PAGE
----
As a rider taking part in sportives or using a bike as a means to stay fit and healthy, the prospect of using an indoor training device such as rollers may seem pointless. However, I’m a big fan of rollers, and I believe they can help everybody’s riding.
The small detail of needing to balance on them makes rollers more entertaining than a turbo (although competitive cyclists need both) and they can help improve several different things. With rollers, you can work on your position on the bike, improving set-up. They also benefit pedalling cadence and the smoothness of pedalling (i.e. round in circles, not up and down), and you can also use rollers for skills and core body exercises. This article is going to explain how to get started on rollers, so that they can become part of your training.
John Scripps is a full-time coach working for British Cycling’s Olympic Talent Team programme
Borrow a set or buy cheaply
Most of the UK population has a piece of exercise equipment that has become a clothes hanger or is permanently stored in the loft. Before buying a decent set of rollers, try to get a cheap second-hand set or, even better, borrow from someone. You can then see if you are likely to put rollers into your bike riding routine. Some people just don’t get on with them.
You’ll need someone to help with this. Put the bike on the rollers, and get a helper to hold your seatpost and head tube. Get up on the bike and start pedalling. Again, it’s important to relax. Pedal normally, with a relaxed upper body, and focus your vision on something static in front of you.
As you start to feel more comfortable on the rollers, your helper can begin to reduce their grip on your bike. They should start with removing their hand from the head tube while keeping a grip on the seatpost. As your confidence builds, the helper will be able to remove their hand from the seatpost without you realising. After a short while, you’ll soon be riding the rollers independently.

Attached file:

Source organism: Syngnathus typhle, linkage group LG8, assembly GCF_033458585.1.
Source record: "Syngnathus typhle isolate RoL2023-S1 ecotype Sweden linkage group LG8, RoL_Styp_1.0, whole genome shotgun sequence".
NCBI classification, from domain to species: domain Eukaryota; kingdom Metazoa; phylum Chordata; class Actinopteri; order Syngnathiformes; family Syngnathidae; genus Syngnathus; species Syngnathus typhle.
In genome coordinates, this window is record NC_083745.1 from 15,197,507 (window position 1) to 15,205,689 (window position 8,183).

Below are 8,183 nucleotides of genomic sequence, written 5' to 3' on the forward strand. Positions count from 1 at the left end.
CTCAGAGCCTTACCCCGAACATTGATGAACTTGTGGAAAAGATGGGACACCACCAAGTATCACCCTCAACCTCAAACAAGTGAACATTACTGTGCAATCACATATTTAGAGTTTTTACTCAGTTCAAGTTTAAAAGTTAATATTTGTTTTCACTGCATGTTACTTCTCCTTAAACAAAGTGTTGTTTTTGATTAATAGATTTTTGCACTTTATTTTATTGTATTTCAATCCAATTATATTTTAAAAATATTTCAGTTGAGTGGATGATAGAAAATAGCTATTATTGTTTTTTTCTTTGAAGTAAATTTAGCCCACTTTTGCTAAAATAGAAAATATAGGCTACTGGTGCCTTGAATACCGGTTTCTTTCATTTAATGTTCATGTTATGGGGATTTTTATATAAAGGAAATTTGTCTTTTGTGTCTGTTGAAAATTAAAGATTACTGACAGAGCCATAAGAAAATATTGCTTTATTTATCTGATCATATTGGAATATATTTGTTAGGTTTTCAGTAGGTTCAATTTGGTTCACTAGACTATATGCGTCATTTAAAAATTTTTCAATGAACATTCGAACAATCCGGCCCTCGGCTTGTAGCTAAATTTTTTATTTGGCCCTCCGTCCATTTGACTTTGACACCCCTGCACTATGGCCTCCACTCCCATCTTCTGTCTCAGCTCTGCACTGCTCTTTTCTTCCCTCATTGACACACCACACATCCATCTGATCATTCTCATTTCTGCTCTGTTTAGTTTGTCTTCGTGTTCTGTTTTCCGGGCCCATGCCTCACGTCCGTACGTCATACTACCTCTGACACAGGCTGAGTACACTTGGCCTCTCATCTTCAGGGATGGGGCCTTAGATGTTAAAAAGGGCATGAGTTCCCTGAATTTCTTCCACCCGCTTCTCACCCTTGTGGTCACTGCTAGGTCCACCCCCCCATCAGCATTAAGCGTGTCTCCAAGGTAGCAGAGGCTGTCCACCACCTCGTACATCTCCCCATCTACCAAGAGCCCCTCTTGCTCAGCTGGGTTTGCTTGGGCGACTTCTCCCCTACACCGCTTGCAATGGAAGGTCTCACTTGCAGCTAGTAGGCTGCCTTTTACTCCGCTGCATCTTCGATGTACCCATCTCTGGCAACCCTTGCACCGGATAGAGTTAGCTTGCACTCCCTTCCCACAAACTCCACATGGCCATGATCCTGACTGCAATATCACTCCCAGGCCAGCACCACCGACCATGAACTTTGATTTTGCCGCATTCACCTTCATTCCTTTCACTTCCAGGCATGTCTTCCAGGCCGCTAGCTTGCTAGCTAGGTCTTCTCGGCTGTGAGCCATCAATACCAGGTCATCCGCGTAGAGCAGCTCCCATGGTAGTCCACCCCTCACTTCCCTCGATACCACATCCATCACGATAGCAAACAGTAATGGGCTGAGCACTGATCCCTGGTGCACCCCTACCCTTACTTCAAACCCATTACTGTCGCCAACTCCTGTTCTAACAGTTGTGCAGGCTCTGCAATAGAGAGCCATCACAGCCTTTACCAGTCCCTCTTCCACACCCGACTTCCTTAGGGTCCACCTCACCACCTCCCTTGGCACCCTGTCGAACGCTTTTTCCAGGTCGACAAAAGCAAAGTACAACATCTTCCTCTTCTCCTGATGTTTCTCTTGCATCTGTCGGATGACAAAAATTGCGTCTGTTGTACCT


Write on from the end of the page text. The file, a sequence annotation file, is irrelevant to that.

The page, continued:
Starting and stopping independently
After a short while of riding rollers on your own, you’ll be really satisfied and wonder what all the fuss is about. Stopping is as simple as slowing down, unclipping your favoured foot and stepping down off the bike. Getting going again without needing a helper can be done in two ways. For beginners, place your rollers next to a chair or a wall and use this for support to get up on the bike. It is possible to get on rollers without support, but we’ll look at this in a future issue.
Once you’re able to get on and off the rollers and ride them happily, it’s worth spending a little time practising some basic skills which you’ll use during your normal bike riding. Try slowing your cadence, taking a hand (left or right) off the handlebars, or reaching down to your bottle cage and taking a drink. This will help you in future sessions on the rollers.